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Breach of healthcare guidelines in clinical negligence claims — guidelines or tramlines?

This recent case demonstrates that guidelines are a practical tool to be used in conjunction with clinical judgement.

The recent case of Sanderson v Guy’s and St Thomas’ NHS Foundation Trust serves as an important reminder not to fall into the trap of automatically assuming a failure to follow a guideline is a breach of duty of care.

Executive summary

On 10 January 2020 the High Court gave judgment for the defendant NHS Trust in a case concerning a claimant who alleged a failure to follow NICE Guidelines delayed her delivery, causing cerebral palsy.


The claim focused on the actions of one obstetrician who had been called to review the claimant’s mother in the second stage of labour. There were concerns about a pathological cardiotocograph trace (“CTG”). The obstetrician considered that there was no indication to deliver the claimant urgently and decided to first check fetal well-being by obtaining a sample of fetal blood. She left the room to obtain the fetal blood sampling kit but was called back by the midwife following a long period of bradycardia on the CTG. The obstetrician then decided an urgent delivery was required and elected to proceed with a trial of an instrumental delivery, this being successful on the second attempt. The claimant was born in a poor condition and had suffered brain damage due to a period of acute hypoxia in the minutes before birth.

The claimant’s primary allegation was that it was inappropriate to perform a fetal blood sample when the CTG indicated acute fetal compromise. The claimant’s expert relied on NICE Guidelines concerning fetal monitoring which stated that, where the fetus is acutely compromised, fetal blood sampling should not be undertaken and the baby should be delivered urgently. Their case was that this alleged breach of duty caused a delay in delivery. The defendant’s expert highlighted that the same guidelines advised elsewhere that, where there is a pathological CTG, conservative measures, including fetal blood sampling, should be undertaken where appropriate or feasible. It said that only in circumstances in which fetal blood sampling is not possible or appropriate is expedited delivery recommended. The defendant’s expert made the point that if the NICE Guidelines were interpreted in the strict way advised by the claimant’s expert, many unnecessary caesarean sections would be performed in maternity units across the country.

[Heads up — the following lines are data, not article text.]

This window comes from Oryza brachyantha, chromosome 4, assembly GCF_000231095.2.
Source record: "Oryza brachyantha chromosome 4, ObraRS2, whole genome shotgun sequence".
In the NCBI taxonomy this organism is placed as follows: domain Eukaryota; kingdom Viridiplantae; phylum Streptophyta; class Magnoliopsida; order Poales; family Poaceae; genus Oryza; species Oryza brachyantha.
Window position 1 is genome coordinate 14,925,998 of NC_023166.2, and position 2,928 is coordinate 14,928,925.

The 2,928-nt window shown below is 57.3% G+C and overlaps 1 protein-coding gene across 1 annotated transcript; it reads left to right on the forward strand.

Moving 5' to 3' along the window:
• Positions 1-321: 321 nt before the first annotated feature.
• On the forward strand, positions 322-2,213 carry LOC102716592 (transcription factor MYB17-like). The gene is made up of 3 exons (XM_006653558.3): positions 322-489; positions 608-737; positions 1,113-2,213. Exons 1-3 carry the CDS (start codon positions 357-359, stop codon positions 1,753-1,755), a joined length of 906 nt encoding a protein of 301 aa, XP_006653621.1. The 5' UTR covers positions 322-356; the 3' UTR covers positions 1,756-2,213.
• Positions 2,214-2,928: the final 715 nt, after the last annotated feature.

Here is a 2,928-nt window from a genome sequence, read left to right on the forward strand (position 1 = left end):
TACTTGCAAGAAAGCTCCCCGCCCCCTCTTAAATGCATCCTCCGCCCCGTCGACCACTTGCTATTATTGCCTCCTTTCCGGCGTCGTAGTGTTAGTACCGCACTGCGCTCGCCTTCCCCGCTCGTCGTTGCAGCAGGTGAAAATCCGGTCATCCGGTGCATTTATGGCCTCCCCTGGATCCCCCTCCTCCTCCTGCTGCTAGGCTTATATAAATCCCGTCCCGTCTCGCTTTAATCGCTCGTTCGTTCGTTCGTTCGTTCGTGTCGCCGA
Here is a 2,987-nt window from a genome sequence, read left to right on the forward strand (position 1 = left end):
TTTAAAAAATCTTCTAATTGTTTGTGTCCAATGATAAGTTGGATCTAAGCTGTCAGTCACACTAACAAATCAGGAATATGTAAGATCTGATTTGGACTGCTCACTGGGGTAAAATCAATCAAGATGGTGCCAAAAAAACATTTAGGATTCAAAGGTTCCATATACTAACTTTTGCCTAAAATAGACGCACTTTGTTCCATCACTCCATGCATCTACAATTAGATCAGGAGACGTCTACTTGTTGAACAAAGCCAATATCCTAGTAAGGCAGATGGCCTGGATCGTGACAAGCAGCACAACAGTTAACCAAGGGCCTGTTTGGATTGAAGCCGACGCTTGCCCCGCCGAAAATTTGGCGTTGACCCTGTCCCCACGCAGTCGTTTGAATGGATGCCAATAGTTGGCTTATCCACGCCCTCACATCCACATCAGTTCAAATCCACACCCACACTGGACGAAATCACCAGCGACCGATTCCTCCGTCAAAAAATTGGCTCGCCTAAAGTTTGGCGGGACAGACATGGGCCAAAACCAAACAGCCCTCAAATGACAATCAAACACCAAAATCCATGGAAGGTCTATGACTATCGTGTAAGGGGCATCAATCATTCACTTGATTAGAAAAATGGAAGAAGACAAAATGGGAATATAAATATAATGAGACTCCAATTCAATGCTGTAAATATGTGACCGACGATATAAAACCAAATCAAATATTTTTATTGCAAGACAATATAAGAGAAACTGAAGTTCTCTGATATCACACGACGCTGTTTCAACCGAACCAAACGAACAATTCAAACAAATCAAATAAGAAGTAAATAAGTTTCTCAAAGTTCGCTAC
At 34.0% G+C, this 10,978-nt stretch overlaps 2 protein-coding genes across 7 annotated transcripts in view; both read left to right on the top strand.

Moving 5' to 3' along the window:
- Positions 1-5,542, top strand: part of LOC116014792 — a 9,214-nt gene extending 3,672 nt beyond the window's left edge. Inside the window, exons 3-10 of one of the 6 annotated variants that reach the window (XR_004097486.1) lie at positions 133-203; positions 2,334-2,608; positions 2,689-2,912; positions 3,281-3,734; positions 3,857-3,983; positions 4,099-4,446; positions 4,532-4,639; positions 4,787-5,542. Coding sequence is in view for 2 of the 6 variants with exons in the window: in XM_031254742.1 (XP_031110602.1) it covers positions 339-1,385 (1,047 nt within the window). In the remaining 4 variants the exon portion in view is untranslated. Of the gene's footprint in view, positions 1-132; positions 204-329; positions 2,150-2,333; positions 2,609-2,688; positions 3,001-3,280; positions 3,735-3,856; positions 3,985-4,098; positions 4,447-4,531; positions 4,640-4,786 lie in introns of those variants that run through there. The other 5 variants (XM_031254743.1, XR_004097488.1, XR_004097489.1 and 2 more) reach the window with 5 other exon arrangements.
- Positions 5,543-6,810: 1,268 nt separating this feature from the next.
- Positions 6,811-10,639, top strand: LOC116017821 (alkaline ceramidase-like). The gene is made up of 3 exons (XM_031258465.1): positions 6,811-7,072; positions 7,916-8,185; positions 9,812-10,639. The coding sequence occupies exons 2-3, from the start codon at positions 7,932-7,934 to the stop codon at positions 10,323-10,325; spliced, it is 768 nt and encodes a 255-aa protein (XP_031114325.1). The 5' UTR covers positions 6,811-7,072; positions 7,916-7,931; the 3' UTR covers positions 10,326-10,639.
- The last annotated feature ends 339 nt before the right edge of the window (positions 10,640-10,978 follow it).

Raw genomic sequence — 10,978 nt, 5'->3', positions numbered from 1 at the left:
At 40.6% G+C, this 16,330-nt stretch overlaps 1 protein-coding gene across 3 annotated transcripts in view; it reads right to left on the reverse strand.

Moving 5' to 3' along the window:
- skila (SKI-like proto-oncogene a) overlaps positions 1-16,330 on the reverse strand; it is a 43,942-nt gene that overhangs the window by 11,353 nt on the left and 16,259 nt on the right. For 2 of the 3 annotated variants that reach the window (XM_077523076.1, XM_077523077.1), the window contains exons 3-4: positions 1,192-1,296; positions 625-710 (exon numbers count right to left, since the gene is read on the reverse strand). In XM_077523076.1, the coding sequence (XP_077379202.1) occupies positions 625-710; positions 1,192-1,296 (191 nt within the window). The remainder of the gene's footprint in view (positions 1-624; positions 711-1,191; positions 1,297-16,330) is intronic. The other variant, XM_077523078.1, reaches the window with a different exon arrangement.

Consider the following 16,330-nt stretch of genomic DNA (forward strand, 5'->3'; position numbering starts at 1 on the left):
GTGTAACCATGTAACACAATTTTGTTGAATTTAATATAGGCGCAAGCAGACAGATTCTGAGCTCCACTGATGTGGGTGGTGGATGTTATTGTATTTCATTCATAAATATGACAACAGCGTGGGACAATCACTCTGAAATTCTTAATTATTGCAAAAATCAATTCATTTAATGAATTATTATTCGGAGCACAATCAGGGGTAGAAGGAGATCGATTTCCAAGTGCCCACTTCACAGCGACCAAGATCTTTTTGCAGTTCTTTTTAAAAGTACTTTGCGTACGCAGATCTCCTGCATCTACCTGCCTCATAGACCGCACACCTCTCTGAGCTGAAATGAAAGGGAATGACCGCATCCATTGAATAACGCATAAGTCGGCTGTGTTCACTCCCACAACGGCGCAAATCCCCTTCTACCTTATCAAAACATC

The court dismissed the claim, finding that the claimant’s expert was dogmatic and his interpretation of the NICE Guidelines was “highly selective” and “problematic” in overlooking the apparent contradiction within the Guidelines. The claimant’s expert had appeared to suggest that NICE Guidelines are intended to provide the practitioner with the complete description of appropriate management in the presence of a particular trace feature, and on this expert’s interpretation of those guidelines, the management had been unreasonable. However, the court was persuaded by the defendant expert’s explanation that the NICE Guidelines are a practical tool to be used in conjunction with clinical judgement. They do not provide a substitute for clinical judgement but must be interpreted by the clinician and then applied in the light of that judgement. The claimant expert’s reliance on the NICE Guidelines was misplaced. In this context, it was held that it was reasonable for the obstetrician to have elected to perform a fetal blood sample, this being a logical decision that would be supported by a reasonable and responsible body of obstetricians.


This case serves as an important reminder that guidelines are just that — a practical tool to be used in conjunction with clinical judgement. When faced with a claim alleging a breach of duty of care due to a failure to follow a policy or guideline, it is important to remind expert witnesses that a breach of a guideline or local policy does not necessarily mean the court will automatically conclude there was a breach of duty of care. The usual test still applies — did the clinician act in accordance with a responsible and logical body of expert opinion? The expert, and perhaps factual witnesses too, should be asked to consider issues such as:

  • How clinical judgement comes into play in that particular case?
  • Whether there are accepted variables in which it would be reasonable not to follow the guideline — are there some clinicians who would depart from the guideline and if so, why?
  • Whether the claimant is interpreting the guideline in a strict, narrow or too precise a way?
  • Whether the guidelines reflect what happens in the “real world”?
  • Whether there are any other guidelines or articles which support the treatment provided?

Of course, it is important for all clinicians to use guidelines as a tool to aid their decision making and any decision to depart from guidelines should be taken with caution. When such a decision is made it is important for the reasoning to be clearly documented. By doing so, claimants may think twice before alleging negligence solely due to a failure to follow guidelines.

If you have any questions or would like to more know about our update, please contact Christina Bateman, Associate on 020 7822 1911 or email

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